Friday, October 26, 2012

A Chicken in Every Pot.

Tis the season! Tis the cold and flu season that is, and while flu shots are available at doctor offices and pharmacies, not so for colds. What to do to battle a cold; why chicken soup of course! Chicken soup is comfort food and a folklore cure for whatever ails you. In 2007, the University of Nebraska analyzed research studies to find that chicken soup's medicinal properties were "inconclusive". You ask anyone who doesn't feel well, depressed, tired or just all around blah; they'll tell you to take all the research and shove it where the sun don't shine.

Here in Monticello, Utah the weather has finally taken a turn towards the cold; several times it has gotten very windy and darkly clouded over and snow was anticipated. Then my son calls me up one day and says, "Mom, I don't feel well, you have anything I could eat?" Regretfully I had no chicken soup made, but he said that my Paella made him feel so much better; he did a three hour workout at the local gym. Well of course it would, it had chicken in it!  Anyway, I took no further chances and decided to make soup for him; some for my friend Heidi whose allergies were acting up due to the wood burning stoves, and freeze some in case it was needed at a later time.

Now when making soup, there is the quick method, like with my Chicken Tortellini Soup which uses mostly canned and frozen items. Then there is the slower method using freshly made stock, freshly diced vegetables and chicken breasts which are sauteed with seasonings. With this blog post, we're going with the slower method of making chicken soup.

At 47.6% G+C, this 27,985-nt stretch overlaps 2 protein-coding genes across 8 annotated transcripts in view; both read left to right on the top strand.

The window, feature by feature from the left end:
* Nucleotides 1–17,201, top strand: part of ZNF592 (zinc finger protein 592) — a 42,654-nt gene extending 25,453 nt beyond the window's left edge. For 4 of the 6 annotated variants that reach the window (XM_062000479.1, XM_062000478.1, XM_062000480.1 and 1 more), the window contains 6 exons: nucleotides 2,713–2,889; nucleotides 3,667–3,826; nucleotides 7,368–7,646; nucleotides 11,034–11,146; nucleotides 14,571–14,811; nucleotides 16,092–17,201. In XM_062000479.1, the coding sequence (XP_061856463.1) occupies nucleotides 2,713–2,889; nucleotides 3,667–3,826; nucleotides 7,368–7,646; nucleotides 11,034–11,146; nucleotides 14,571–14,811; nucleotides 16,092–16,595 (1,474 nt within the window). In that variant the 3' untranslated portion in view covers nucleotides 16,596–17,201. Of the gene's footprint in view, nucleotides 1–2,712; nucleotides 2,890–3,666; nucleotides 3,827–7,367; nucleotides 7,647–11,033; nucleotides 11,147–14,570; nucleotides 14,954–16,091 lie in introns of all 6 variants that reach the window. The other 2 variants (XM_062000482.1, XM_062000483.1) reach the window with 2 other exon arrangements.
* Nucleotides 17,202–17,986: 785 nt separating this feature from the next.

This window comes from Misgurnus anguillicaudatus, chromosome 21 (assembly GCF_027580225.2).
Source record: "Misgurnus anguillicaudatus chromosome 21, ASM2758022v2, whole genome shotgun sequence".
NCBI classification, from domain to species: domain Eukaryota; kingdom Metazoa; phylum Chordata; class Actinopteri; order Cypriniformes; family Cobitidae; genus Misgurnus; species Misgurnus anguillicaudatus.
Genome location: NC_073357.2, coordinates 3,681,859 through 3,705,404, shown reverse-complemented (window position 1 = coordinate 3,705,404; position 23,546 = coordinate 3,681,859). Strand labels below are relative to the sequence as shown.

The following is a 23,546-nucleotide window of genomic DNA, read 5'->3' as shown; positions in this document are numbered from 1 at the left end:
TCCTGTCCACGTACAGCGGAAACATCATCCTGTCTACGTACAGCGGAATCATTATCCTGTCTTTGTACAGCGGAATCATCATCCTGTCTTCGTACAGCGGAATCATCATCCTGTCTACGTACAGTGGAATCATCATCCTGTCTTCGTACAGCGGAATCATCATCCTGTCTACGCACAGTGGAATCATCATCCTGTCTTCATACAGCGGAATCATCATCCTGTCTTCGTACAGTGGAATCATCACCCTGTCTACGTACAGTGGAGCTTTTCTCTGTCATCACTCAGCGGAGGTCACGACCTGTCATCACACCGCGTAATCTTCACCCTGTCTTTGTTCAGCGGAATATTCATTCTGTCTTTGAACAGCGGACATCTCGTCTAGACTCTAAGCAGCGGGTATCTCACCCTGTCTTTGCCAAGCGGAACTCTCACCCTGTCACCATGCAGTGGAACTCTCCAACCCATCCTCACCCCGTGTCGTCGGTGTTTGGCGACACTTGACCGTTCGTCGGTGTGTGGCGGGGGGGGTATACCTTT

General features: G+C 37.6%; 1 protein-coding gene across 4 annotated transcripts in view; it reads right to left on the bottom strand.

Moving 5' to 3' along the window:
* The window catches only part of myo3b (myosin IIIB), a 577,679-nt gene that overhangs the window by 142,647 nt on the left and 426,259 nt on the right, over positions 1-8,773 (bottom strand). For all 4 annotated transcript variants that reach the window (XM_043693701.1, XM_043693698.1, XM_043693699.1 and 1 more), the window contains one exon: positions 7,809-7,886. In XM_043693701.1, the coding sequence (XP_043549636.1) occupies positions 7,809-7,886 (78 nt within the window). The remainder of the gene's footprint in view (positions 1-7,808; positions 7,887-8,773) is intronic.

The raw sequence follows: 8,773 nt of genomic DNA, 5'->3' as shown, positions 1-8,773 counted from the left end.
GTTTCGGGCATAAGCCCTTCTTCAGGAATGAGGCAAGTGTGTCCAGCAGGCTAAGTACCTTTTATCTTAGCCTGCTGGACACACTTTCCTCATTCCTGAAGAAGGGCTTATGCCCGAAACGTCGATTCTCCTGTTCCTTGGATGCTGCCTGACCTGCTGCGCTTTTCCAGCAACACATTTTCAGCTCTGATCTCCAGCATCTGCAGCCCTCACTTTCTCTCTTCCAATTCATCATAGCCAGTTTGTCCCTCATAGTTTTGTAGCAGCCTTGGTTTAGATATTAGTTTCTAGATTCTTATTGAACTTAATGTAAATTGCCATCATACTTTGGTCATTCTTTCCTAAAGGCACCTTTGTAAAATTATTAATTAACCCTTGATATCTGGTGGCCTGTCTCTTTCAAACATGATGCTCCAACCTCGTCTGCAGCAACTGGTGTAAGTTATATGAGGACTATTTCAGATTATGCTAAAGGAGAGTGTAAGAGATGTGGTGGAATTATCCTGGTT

The stock I used was a mixture of turkey and chicken stocks that I had made with the carcasses of previously roasted birds.  Granted, the stock was then frozen after being prepared, but it was still freshly made in my kitchen and by my own hands; not some food factory machine.  I knew exactly was in that stock and it was a clear stock, not cloudy because of preservatives added in.  When making your stock, besides the bird carcass, you'll be adding in the "holy trinity" of cooking: carrots, celery and onion.  With the onion, leave the skin on if you want a more golden color to your stock; it will all be strained later on, so no need to worry about onion skin in your stock.  I also add salt, ground black pepper and cloves of garlic for aroma and taste; so when making soup later on, be careful adding more of these ingredients.  Taste!!!  You can always add, but you can't take away if you add too much before tasting.

The pasta I used for the soup was old fashioned, homestyle egg noodles.  They are longer and thicker than the curvy egg noodles used for a side dish to stroganoffs or stews.  The noodles plump up and elongate once they are ready to eat.

Now this recipe is a bit of work, but so definitely worth it; now lets get to it.

Chicken Noodle Soup

4 qts of turkey, chicken or combination of both stocks
1 cup diced onion
1 cup diced carrots
1/2 cup diced celery
1 cup diced red bell pepper
5 boneless, skinless chicken breast halves; trim off fat
pinch of salt and ground black pepper
1 tsp crushed, dried thyme leaves
12 to 16 oz homestyle egg noodles (dependent on how much noodles you like in your soup)


Add the stock, onion, carrots, celery and bell pepper to a tall stock pot; set on medium heat to begin simmering.

In a large pan, add the chicken, cover with water and set on medium-high heat.  Let cook for 10 minutes, any fat will foam at the top; rinse off chicken and cut into 1 inch pieces.  In a large skillet, medium-high heat, saute' the chicken pieces until no pink is showing.  Sprinkle the salt, black pepper and thyme leaves during the cooking; mix well.

Add the chicken, and any juices in the skillet, to the stock pot.  Turn the heat up to high and bring the soup to a boil.  Add the egg noodles; they will be ready once they plump up and double in length; about 15 to 20 minutes.  Turn off heat and serve in bowls.

Makes 12 servings.

Mary Cokenour